Academy of Music
Manager / Director:
Max [impressario] Strakosch
Giuseppe Nicolao [cond.]
29 August 2018
“Mme. La Grange has recovered from her indisposition, and will, we are assured, appear to-night…”
“Academy of Music—Italian Opera.—Of all the modern composers of Italian opera Verdi is perhaps the most popular and most abused. The people like him because he is sensational in music as Boucicault is in drama, and the dilettanti dislike him for the same reason. All his opera librettos are overcharged with love and murder and startling situations, and there is no drama of the modern ‘blood and thunder’ school contains one-half of the atrocities of the libretto of one of Verdi’s operas. But the secret of his success is that his music is eminently dramatic and that he not only produced superb melodies and grand choruses, but intensely passionate trios and quartets. The quartet from ‘Rigoletto,’ the ‘Miserere’ in ‘Il Trovatore’ and the quintet in ‘Ernani’ are signal proofs of his genius in this respect. In the ‘Ballo in Maschera,’ which was produced at the Academy last night, and which included in the cast the names of La Grange, Brignoli, Phillips, McCulloch and Orlandini, is another great work of dramatic writing in music. The libretto, grant it, is absurd and highly improbable, but the music is superb. The house last night was crowded, and fashion filled box and stall. The performance was both good and middling in some of the parts. La Grange acted and sang as a great artist can only do under all circumstances; yet traces of her recent indisposition were perceptible in her voice. Brignoli’s peculiarly sweet tenor voice made the rôle of Richard acceptable, and in some of the music which fell to his part he brought out the applause of his hearers. Miss Phillips and Miss McCulloch upheld American talent in the most gratifying manner, the latter appearing to advantage in the rôle of the Page. The orchestra was entirely too loud, and drowned some of the best points in the opera.”
“The revival of ‘Un Ballo in Maschera’ at the Academy last night brought out an audience which was both large and fashionable. It is two or three years since this work, which is one of the most attractive of Verdi’s compositions, has been performed here. It was then given by Mr. Maretzek’s company.
The cast for last evening’s performance was, on the whole, a strong one. Madame Lagrange filled our ideal of Amelia well nigh to perfection. She even redeemed the character from the absurdities of the libretto and invested it with interest and womanly sentiment. At first her voice showed some symptoms of the remaining effects of her late illness, but they soon disappeared, and she sang as clearly and as strongly as ever, pleasing us best, however, by the fineness of her softer modulations, when giving with perfect distinctness and audibility the most delicate intonations. In the third act, as performed last night, her acting was equal to that of any of the best characters in which we have seen her. Until nearly the close of this act there is nothing but recitative, and this would ordinarily drag excessively, but the act was saved and made one of the most interesting in the opera by the masterly acting and exquisite modulations of La Grange. Brignoli was in fine voice, and showed a continuance of his lately evinced disposition to infuse more life and energy into his acting. It was a rare pleasure to listen to his perfect rendering of the beautiful barcarole, ‘Di’ tu se fedele il flutto.’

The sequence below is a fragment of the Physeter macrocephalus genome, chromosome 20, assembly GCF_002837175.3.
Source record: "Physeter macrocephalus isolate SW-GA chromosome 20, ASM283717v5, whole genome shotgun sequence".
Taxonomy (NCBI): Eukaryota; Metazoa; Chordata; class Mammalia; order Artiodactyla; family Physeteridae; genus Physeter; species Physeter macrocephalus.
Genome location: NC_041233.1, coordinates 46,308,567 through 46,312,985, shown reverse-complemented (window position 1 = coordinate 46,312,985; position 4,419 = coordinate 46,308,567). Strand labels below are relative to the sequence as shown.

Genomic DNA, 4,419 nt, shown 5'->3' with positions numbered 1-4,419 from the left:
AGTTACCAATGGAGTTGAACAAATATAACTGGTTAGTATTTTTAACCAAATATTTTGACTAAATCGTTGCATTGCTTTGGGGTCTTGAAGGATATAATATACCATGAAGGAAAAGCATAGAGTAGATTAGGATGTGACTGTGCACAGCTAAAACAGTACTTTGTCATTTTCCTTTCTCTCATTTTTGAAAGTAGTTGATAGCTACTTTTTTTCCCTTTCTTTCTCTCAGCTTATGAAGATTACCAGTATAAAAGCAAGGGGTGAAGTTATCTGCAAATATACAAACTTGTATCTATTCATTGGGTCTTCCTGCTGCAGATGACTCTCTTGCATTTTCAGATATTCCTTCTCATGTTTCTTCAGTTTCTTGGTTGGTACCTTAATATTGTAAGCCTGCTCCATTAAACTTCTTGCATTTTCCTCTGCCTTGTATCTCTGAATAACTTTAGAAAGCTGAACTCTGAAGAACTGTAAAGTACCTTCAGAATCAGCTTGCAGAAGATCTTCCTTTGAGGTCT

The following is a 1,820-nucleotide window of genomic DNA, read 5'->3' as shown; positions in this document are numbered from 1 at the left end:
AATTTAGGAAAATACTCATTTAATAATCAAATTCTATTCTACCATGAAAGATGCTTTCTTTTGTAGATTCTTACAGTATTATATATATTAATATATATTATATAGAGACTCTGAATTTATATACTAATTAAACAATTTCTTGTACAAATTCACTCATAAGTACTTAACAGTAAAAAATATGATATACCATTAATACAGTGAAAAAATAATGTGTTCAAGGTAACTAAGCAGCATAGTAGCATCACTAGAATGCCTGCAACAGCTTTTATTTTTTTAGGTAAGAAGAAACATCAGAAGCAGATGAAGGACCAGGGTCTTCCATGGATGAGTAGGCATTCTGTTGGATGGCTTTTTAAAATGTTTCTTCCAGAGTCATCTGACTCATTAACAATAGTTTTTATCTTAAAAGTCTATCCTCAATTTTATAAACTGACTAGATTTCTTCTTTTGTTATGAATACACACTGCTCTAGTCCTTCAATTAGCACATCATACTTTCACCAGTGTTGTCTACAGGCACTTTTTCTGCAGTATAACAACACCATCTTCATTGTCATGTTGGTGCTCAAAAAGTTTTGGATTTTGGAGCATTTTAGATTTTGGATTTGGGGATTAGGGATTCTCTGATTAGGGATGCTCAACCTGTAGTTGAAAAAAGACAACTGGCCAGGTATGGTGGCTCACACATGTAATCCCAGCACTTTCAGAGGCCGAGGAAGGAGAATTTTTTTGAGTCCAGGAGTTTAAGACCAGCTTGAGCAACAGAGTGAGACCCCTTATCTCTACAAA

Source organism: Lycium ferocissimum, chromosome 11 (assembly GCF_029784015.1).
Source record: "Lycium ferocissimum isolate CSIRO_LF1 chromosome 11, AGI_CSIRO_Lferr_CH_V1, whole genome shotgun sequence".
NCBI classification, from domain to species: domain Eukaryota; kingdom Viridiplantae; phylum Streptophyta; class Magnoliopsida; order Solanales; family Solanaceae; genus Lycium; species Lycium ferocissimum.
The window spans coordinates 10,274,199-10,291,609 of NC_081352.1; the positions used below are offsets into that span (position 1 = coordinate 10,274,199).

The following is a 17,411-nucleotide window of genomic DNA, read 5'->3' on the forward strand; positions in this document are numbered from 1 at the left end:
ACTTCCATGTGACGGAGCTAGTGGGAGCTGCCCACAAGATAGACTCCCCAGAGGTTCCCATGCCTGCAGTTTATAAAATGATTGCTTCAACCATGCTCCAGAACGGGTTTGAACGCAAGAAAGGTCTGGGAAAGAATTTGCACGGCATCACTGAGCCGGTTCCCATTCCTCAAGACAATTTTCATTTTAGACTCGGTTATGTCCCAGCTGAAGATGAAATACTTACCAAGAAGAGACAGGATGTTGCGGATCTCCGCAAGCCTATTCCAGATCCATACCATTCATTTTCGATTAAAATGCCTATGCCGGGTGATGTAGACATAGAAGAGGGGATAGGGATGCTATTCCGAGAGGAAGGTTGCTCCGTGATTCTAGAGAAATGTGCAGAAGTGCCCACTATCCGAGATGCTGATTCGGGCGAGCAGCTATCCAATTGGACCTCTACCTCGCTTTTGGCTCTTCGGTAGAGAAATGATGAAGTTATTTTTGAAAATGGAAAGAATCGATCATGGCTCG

Miss Phillips, as Ulrica, the sorceress, had but little to do, but that little became a prominent feature of the performance, because it was done with the spirit and thoroughness of a true artist.
Miss McCulloch, as Oscar, had a new opportunity and improved it well. She received a hearty encore for her singing of the delightful canzone, ‘Saper Vorreste,’ which was deserved, although there was something of heaviness in her execution. Orlandini, as the indignant husband, was hardly up to himself, and Coletti and Sarti, as the murderous enemies of the Count, labored under a wrong conception of their parts. The masked ball scene was slow and awkward, and the choruses, with the exception of that at the close of the third act, were badly given.”
“Among the three or four best operas of Verdi ‘Un Ballo en Maschera,’ unquestionably takes a high rank. It is not as artistic as ‘Rigoletto,’ nor so popular as ‘Il Trovatore,’ nor so vehement as ‘Ernani;’ but it has variety of coloring, an unusually good contrast of characters, and in the part of the page much vivacity in the music. The choruses too are good. The scene, indeed, where Amelia’s rendezvous is discovered has seldom been exceeded, even by this great master of dramatic effect and concentration. The concerted music expresses the situation perfectly, while the slowly departing chorus chuckling respectfully at the contretemps, which exposes a friend and a friend’s wife to calumny, is eminently real and human. The last scene is one in which every kind of effect can be produced, scenic, dramatic, choreographic and otherwise. There was not much effort in any direction last night, but the vocal pieces were well rendered, and Sig. Brignoli’s expiring tones were listened to with anguish by his many admirers.